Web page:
On the basis of
Expected learning outcomes
After having successfully completed the course, students are expected to have mastered the following learning outcomes:
- Knowledge of advanced research in and understanding of academic theory of information security.
- Ability to select appropriate research methods and techniques suitable for the candidate's research field.
- Ability to comprehend complex academic issues and the related ethical considerations pertaining to the design and conduct of research.
- Capability to apply current abstract research and methods to specific problems.
The summer school can span all aspects of information security, i.e.
- Foundations of information security and security models, e.g. authentication, access control, biometrics, identity management, cryptography, modelling
- Secure programming, e.g. development processes, vulnerability analysis, embedded & cyberphysical systems
- Computer crime, digital forensics, privacy and civil liberties, including legal aspects, privacy
- Network security and security operations, e.g. perimeter security, intrusion detection, critical infrastructure protection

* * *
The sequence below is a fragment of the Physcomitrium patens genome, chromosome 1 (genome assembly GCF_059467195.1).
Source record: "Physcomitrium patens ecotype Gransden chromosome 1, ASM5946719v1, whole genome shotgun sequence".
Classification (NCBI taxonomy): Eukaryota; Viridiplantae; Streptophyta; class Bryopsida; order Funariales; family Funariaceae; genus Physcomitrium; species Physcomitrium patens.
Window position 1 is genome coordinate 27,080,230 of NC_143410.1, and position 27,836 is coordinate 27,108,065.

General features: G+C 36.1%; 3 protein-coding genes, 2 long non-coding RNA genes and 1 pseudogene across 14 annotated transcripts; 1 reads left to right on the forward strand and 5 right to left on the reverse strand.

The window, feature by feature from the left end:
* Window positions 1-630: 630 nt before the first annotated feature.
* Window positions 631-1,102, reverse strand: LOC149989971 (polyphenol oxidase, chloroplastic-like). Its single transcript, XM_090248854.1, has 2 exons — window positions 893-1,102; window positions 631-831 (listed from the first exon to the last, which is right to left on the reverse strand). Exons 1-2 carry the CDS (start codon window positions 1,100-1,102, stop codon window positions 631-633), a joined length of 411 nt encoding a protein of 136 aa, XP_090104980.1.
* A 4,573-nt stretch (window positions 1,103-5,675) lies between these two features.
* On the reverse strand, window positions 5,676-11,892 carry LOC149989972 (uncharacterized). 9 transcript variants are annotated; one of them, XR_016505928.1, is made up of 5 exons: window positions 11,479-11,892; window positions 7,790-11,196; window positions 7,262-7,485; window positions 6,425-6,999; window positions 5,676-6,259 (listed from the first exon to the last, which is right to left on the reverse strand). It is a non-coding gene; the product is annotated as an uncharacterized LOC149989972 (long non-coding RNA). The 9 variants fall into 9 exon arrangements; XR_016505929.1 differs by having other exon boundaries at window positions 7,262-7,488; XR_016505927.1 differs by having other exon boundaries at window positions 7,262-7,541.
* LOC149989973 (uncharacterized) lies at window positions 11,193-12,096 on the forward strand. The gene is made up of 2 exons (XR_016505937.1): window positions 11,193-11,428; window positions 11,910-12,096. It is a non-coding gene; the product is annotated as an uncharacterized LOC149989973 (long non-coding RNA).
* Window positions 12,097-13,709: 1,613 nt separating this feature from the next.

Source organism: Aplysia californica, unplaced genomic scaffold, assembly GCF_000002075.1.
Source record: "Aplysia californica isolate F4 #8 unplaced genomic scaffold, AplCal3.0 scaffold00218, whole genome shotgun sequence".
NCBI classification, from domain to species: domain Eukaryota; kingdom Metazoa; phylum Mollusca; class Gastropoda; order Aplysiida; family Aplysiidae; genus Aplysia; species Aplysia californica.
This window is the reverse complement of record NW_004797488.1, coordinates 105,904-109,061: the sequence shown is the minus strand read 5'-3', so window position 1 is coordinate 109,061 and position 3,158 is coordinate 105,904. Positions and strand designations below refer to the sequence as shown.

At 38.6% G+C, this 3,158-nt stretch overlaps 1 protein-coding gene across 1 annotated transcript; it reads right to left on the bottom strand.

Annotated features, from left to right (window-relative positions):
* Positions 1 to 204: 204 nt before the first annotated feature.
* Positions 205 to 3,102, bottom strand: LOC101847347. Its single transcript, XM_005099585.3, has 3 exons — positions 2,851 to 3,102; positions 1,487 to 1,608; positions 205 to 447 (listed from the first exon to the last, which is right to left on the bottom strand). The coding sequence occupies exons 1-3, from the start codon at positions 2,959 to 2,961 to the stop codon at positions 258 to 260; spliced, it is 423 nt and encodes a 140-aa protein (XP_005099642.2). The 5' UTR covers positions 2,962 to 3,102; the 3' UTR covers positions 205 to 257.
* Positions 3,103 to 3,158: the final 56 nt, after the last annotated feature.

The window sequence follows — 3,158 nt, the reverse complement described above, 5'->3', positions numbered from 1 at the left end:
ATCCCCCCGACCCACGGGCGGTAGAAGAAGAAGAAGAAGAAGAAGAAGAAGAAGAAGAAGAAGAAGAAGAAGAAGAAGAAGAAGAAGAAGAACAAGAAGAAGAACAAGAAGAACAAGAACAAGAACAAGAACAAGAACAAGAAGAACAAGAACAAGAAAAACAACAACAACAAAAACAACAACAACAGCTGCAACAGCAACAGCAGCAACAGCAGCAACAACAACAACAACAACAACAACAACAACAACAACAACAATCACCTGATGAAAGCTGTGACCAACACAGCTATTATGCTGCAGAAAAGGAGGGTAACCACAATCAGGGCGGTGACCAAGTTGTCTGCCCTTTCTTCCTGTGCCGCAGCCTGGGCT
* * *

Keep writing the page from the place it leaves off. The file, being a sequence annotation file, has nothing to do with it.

- Risk assessment, human factors and security, e.g. risk analysis, security management, security economics, incident management, awareness
The exact choice and composition of topics in a given year may vary.
In addition, COINS events address cross-cutting concerns like peer review, presentation of own research, and international collaboration. A visit to ENISA may be included in the programme of the summer school.
Teaching Methods (additional text)
Block seminars, project work, peer review, and excursions
Form(s) of Assessment
Form(s) of Assessment (additional text)
Passing a summer school involves preparation of a research article, engaging in scientific discussion of the presented article and of other presentations, and peer-reviewing another article.
External or internal examiner.
Whole course must be re-taken.
Scientific articles and hand-outs provided by lecturers.
The summer school needs to have been recognized by the COINS Research School of Computer and Information Security as fulfilling the requirements of Ph.D. training as laid out in the COINS project application.